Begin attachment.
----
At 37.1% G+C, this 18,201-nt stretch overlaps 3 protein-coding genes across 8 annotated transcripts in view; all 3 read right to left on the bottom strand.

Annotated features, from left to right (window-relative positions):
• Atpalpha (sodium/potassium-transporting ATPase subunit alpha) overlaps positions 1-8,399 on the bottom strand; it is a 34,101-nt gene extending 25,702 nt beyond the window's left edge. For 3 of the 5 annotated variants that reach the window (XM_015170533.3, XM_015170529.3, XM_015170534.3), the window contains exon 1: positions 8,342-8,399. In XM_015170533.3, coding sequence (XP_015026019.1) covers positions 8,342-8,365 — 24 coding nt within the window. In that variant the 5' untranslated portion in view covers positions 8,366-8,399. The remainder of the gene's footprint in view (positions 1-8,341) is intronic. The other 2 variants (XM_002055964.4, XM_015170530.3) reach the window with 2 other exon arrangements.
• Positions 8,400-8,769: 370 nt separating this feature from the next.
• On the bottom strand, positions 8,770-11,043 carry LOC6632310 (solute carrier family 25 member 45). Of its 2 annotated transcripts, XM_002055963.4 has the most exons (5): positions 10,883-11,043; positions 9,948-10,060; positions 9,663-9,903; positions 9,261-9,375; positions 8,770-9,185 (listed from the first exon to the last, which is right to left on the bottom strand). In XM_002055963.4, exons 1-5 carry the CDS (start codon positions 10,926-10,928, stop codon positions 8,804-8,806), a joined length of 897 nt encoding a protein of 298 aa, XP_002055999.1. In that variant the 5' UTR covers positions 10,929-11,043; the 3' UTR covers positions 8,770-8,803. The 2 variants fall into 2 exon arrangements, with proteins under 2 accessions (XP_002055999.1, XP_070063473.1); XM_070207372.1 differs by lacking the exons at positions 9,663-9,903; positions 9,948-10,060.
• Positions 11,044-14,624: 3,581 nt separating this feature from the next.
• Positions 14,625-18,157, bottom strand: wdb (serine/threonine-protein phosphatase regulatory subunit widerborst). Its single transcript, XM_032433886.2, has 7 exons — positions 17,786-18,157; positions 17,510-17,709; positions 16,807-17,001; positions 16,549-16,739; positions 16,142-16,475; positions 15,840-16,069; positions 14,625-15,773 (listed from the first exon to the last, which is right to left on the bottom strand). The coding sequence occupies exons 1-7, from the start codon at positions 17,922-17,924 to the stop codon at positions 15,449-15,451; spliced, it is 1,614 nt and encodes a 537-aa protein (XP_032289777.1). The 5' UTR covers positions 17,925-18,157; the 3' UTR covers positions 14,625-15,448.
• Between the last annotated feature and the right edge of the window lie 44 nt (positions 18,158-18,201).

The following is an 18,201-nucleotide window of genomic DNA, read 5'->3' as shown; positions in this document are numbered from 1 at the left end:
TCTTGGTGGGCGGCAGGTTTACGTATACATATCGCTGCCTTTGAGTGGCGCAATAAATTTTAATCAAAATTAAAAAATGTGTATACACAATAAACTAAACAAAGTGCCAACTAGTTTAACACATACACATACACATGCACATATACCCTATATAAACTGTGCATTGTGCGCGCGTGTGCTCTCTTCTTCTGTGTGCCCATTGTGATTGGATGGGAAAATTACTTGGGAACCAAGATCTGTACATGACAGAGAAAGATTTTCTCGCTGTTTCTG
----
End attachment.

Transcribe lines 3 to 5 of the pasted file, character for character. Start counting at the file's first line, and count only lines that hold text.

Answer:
• Atpalpha (sodium/potassium-transporting ATPase subunit alpha) overlaps positions 1-8,399 on the bottom strand; it is a 34,101-nt gene extending 25,702 nt beyond the window's left edge. For 3 of the 5 annotated variants that reach the window (XM_015170533.3, XM_015170529.3, XM_015170534.3), the window contains exon 1: positions 8,342-8,399. In XM_015170533.3, coding sequence (XP_015026019.1) covers positions 8,342-8,365 — 24 coding nt within the window. In that variant the 5' untranslated portion in view covers positions 8,366-8,399. The remainder of the gene's footprint in view (positions 1-8,341) is intronic. The other 2 variants (XM_002055964.4, XM_015170530.3) reach the window with 2 other exon arrangements.
• Positions 8,400-8,769: 370 nt separating this feature from the next.
• On the bottom strand, positions 8,770-11,043 carry LOC6632310 (solute carrier family 25 member 45). Of its 2 annotated transcripts, XM_002055963.4 has the most exons (5): positions 10,883-11,043; positions 9,948-10,060; positions 9,663-9,903; positions 9,261-9,375; positions 8,770-9,185 (listed from the first exon to the last, which is right to left on the bottom strand). In XM_002055963.4, exons 1-5 carry the CDS (start codon positions 10,926-10,928, stop codon positions 8,804-8,806), a joined length of 897 nt encoding a protein of 298 aa, XP_002055999.1. In that variant the 5' UTR covers positions 10,929-11,043; the 3' UTR covers positions 8,770-8,803. The 2 variants fall into 2 exon arrangements, with proteins under 2 accessions (XP_002055999.1, XP_070063473.1); XM_070207372.1 differs by lacking the exons at positions 9,663-9,903; positions 9,948-10,060.